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Reckless Drug Prescriptions in Los Angeles, Part 1

In a new investigative report, the Los Angeles Times says that prescription drug overdoses are a big problem in California. Its research showed that 47 percent of the Los Angeles area's 3,733 narcotics-related deaths between 2006 and 2011 involved prescriptions.


This is especially problematic because the Times' investigation also concluded that doctors' reckless prescription practices are partially to blame. In other words, instead of individuals finding and abusing prescription narcotic drugs, doctors are often ignoring the risk signs of addiction and possible overdose. By freely prescribing large doses and dangerous combinations of narcotics, these doctors may be committing medical malpractice.

Two separate problems are involved in this dangerous trend. First, doctors have shifted away from reserving narcotic prescriptions for extreme cases and are prescribing them much more often - probably too often.

Second, the medical review boards in California only respond to individual complaints of inappropriate prescriptions - this approach depends on patients who recognize problems and are willing to lodge a complaint. These investigations come too late to save many patients.

By the numbers, narcotics are involved in many fatal overdose cases. Over 15,500 narcotics fatalities occur in the United States every year and 75 percent of those deaths are the result of overdoses. Nationally, many overdoses involve addicts who acquire drugs on the black market. Here in Los Angeles, however, 47 percent of fatal overdoses occur as the result of apparently legitimate prescriptions.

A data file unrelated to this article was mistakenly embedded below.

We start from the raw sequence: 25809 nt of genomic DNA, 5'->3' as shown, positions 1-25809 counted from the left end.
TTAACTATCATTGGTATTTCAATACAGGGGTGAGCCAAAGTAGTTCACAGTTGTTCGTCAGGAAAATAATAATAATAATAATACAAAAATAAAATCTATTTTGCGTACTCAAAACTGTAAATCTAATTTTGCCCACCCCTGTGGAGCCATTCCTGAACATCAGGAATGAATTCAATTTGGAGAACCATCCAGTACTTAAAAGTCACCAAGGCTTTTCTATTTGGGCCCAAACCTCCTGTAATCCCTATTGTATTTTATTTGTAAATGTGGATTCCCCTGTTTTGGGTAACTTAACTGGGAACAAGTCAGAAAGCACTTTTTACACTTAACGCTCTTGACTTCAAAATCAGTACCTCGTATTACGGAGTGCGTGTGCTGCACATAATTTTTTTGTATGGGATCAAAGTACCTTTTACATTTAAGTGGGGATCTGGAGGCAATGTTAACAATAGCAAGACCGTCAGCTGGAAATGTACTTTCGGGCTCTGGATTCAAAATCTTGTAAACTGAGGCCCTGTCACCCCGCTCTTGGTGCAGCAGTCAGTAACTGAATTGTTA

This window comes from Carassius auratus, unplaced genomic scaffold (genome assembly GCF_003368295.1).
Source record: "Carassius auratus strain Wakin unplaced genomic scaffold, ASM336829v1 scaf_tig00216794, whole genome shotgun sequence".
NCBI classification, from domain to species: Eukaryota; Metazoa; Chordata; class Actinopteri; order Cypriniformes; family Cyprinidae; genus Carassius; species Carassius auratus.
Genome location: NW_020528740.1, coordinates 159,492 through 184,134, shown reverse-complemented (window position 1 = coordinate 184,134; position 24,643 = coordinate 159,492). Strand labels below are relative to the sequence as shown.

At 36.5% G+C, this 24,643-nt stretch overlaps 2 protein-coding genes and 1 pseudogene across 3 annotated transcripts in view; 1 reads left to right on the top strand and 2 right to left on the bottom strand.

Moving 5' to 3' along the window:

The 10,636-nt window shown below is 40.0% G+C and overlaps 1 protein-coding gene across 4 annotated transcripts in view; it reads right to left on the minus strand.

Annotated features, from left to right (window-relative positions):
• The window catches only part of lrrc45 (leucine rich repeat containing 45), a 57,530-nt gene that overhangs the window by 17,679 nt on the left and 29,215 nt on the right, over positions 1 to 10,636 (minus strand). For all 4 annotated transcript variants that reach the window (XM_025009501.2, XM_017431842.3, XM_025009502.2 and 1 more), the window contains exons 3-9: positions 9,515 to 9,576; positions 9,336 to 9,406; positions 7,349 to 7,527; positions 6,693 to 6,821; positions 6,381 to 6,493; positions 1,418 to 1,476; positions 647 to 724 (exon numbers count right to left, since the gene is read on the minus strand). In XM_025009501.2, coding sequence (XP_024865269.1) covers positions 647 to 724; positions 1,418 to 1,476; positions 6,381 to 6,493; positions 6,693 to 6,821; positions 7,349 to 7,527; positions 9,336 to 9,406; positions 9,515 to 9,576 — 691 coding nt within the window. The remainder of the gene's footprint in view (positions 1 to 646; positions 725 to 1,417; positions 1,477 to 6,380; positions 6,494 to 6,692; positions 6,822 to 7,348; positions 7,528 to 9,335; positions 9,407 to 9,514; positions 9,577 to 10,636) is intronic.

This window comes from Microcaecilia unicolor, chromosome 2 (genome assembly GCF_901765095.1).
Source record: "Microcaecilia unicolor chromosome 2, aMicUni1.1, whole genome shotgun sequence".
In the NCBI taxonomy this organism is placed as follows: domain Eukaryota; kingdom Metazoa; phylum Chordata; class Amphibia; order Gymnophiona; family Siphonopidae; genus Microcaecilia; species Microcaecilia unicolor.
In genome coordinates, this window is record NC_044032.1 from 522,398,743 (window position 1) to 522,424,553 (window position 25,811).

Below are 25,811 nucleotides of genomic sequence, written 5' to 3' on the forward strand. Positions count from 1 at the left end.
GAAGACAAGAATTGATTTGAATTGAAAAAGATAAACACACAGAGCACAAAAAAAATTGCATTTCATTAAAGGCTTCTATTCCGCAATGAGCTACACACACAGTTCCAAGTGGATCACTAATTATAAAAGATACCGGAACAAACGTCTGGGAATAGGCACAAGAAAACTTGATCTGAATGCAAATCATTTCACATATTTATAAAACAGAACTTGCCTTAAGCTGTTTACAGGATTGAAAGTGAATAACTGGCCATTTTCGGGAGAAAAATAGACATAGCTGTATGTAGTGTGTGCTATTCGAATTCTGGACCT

These prescription-related overdoses center on a relatively small number of doctors. Many of these doctors are solo practitioners like pain specialists and psychiatrists who practice without peer oversight from a hospital or HMO.

Based on the Los Angeles Times' investigation, these prescription overdoses probably involve reckless or negligent conduct. When doctors deviate from industry standards for safe prescription amounts or drug combinations, they probably commit dangerous medical malpractice - entitling their victims to compensation.

Check back later this week for more discussion on this issue.

Source: Los Angeles Times, "Feeble safeguards for at-risk pain patients," Lisa Girion and Scott Glover, Dec. 9, 2012

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